Polymers (Basel).: auth.: group Stasiak

 2018 Oct 11;10(10). pii: E1126. doi: 10.3390/polym10101126.

Chromatin Loop Extrusion and Chromatin Unknotting.


It has been a puzzle how decondensed interphase chromosomes remain essentially unknotted. The natural expectation is that in the presence of type II DNA topoisomerases that permit passages of double-stranded DNA regions through each other, all chromosomes should reach the state of topological equilibrium. The topological equilibrium in highly crowded interphase chromosomes forming chromosome territories would result in formation of highly knotted chromatin fibres. However, Chromosome Conformation Capture (3C) methods revealed that the decay of contact probabilities with the genomic distance in interphase chromosomes is practically the same as in the crumpled globule state that is formed when long polymers condense without formation of any knots. To remove knots from highly crowded chromatin, one would need an active process that should not only provide the energy to move the system from the state of topological equilibrium but also guide topoisomerase-mediated passages in such a way that knots would be efficiently unknotted instead of making the knots even more complex. We perform coarse-grained molecular dynamics simulations of the process of chromatin loop extrusion involving knotted and catenated chromatin fibres to check whether chromatin loop extrusion may be involved in active unknotting of chromatin fibres. Our simulations show that the process of chromatin loop extrusion is ideally suited to actively unknot, decatenate and demix chromatin fibres in interphase chromosomes.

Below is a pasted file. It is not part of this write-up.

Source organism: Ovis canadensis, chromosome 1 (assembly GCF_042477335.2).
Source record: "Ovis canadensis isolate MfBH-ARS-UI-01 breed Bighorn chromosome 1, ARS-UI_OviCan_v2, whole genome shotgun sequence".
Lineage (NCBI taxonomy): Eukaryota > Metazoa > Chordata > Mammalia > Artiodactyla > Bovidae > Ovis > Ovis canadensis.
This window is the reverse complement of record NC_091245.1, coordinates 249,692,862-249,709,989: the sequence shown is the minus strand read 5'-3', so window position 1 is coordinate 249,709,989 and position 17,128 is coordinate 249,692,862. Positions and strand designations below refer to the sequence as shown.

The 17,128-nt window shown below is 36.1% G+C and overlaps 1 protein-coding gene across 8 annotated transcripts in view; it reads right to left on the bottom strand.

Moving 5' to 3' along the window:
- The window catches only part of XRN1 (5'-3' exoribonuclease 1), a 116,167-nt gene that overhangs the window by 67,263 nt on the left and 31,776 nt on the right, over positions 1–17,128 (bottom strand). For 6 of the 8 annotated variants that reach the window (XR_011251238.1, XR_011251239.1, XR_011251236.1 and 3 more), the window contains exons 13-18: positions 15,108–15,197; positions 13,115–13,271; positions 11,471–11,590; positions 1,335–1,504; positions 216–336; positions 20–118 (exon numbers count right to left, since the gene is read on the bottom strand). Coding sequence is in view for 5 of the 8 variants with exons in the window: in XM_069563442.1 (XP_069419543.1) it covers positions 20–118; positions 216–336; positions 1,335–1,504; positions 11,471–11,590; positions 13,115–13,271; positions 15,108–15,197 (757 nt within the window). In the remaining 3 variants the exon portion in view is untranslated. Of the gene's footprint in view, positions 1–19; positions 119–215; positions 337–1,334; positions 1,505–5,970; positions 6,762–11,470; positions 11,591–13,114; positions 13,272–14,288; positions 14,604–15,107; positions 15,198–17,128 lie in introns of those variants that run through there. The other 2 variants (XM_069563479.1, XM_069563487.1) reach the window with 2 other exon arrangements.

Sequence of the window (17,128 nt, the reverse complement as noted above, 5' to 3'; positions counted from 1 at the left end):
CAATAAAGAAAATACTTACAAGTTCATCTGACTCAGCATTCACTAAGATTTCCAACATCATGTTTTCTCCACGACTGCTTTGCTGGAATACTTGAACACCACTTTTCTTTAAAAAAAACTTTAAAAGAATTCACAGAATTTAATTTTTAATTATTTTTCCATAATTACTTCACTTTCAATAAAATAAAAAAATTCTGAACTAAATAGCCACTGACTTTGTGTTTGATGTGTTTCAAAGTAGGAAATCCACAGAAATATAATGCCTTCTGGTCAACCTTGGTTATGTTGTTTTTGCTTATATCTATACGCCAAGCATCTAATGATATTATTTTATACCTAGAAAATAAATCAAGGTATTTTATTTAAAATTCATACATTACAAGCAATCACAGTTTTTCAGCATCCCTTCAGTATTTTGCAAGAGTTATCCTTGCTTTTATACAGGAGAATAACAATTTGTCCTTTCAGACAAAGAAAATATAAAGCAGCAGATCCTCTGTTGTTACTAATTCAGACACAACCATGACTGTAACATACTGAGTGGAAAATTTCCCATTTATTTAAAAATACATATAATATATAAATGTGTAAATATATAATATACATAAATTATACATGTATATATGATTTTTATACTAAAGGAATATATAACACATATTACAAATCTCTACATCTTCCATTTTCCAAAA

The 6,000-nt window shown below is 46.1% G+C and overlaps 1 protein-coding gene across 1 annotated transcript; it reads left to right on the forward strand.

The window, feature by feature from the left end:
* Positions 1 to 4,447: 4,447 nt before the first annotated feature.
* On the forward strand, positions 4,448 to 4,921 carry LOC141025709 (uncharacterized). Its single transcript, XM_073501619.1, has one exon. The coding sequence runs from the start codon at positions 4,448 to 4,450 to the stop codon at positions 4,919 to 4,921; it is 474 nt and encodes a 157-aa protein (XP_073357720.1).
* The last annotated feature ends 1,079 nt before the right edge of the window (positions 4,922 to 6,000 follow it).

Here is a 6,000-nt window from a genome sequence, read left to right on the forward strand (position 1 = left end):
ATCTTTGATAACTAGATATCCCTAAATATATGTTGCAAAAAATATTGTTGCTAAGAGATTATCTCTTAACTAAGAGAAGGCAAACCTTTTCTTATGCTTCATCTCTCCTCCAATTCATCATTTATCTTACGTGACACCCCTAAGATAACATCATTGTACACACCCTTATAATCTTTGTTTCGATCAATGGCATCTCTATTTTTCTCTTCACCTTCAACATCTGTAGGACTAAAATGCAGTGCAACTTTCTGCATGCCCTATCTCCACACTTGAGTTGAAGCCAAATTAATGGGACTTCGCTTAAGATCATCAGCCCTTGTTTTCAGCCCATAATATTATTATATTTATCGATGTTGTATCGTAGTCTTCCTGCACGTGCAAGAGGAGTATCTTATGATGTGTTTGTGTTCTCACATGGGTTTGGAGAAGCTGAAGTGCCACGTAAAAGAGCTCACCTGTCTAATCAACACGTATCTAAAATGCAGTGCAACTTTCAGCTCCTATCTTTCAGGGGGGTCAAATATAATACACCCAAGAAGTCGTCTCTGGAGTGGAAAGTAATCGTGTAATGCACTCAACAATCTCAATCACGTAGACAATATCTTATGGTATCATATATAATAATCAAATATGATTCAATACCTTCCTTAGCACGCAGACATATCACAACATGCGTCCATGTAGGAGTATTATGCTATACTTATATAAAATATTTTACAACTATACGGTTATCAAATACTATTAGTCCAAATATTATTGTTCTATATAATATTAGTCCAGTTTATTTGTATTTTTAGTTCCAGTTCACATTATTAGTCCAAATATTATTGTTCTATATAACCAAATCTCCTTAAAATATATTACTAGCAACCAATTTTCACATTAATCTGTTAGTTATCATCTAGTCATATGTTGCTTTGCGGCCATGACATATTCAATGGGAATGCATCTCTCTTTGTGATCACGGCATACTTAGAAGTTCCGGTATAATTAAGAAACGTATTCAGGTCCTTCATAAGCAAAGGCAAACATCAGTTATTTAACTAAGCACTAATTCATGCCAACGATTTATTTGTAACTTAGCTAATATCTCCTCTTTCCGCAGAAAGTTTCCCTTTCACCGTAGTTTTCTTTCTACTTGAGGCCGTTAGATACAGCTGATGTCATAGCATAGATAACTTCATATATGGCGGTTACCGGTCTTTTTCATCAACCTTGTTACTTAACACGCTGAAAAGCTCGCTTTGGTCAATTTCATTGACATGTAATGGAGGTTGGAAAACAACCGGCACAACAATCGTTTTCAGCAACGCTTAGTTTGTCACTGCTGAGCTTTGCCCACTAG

DNA knots; DNA topoisomerases; biopolymers; chromatin; chromatin loop extrusion; chromosomes; cohesin

PMID: 30961051